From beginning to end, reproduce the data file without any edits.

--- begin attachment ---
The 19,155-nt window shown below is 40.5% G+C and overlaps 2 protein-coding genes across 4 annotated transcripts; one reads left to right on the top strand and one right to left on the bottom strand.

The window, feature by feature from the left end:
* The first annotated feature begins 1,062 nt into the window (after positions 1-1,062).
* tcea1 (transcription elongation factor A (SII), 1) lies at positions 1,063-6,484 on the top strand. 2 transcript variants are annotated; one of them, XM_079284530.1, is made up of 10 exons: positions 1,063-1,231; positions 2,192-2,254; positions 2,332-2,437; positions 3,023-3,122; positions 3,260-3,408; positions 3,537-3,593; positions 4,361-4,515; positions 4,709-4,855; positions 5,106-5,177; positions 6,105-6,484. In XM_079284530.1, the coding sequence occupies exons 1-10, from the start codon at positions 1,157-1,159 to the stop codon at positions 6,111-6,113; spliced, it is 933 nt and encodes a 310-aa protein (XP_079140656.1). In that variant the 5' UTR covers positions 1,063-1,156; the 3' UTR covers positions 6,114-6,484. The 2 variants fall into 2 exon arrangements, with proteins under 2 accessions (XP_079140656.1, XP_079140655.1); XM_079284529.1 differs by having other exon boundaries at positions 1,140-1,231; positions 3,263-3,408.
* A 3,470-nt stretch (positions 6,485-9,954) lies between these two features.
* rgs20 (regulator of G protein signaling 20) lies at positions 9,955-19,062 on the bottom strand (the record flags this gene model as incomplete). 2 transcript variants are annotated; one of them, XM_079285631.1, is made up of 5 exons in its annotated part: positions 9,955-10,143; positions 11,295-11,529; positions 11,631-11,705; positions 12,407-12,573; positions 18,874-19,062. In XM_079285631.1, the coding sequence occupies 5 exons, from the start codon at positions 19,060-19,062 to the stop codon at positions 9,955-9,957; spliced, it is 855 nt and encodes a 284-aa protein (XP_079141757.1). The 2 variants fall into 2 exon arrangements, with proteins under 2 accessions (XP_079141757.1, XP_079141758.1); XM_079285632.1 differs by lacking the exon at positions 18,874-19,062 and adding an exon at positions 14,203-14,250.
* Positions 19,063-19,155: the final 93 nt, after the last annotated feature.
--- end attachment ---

The 19,155-nt window shown below is 40.5% G+C and overlaps 2 protein-coding genes across 4 annotated transcripts; one reads left to right on the top strand and one right to left on the bottom strand.

The window, feature by feature from the left end:
* The first annotated feature begins 1,062 nt into the window (after positions 1-1,062).
* tcea1 (transcription elongation factor A (SII), 1) lies at positions 1,063-6,484 on the top strand. 2 transcript variants are annotated; one of them, XM_079284530.1, is made up of 10 exons: positions 1,063-1,231; positions 2,192-2,254; positions 2,332-2,437; positions 3,023-3,122; positions 3,260-3,408; positions 3,537-3,593; positions 4,361-4,515; positions 4,709-4,855; positions 5,106-5,177; positions 6,105-6,484. In XM_079284530.1, the coding sequence occupies exons 1-10, from the start codon at positions 1,157-1,159 to the stop codon at positions 6,111-6,113; spliced, it is 933 nt and encodes a 310-aa protein (XP_079140656.1). In that variant the 5' UTR covers positions 1,063-1,156; the 3' UTR covers positions 6,114-6,484. The 2 variants fall into 2 exon arrangements, with proteins under 2 accessions (XP_079140656.1, XP_079140655.1); XM_079284529.1 differs by having other exon boundaries at positions 1,140-1,231; positions 3,263-3,408.
* A 3,470-nt stretch (positions 6,485-9,954) lies between these two features.
* rgs20 (regulator of G protein signaling 20) lies at positions 9,955-19,062 on the bottom strand (the record flags this gene model as incomplete). 2 transcript variants are annotated; one of them, XM_079285631.1, is made up of 5 exons in its annotated part: positions 9,955-10,143; positions 11,295-11,529; positions 11,631-11,705; positions 12,407-12,573; positions 18,874-19,062. In XM_079285631.1, the coding sequence occupies 5 exons, from the start codon at positions 19,060-19,062 to the stop codon at positions 9,955-9,957; spliced, it is 855 nt and encodes a 284-aa protein (XP_079141757.1). The 2 variants fall into 2 exon arrangements, with proteins under 2 accessions (XP_079141757.1, XP_079141758.1); XM_079285632.1 differs by lacking the exon at positions 18,874-19,062 and adding an exon at positions 14,203-14,250.
* Positions 19,063-19,155: the final 93 nt, after the last annotated feature.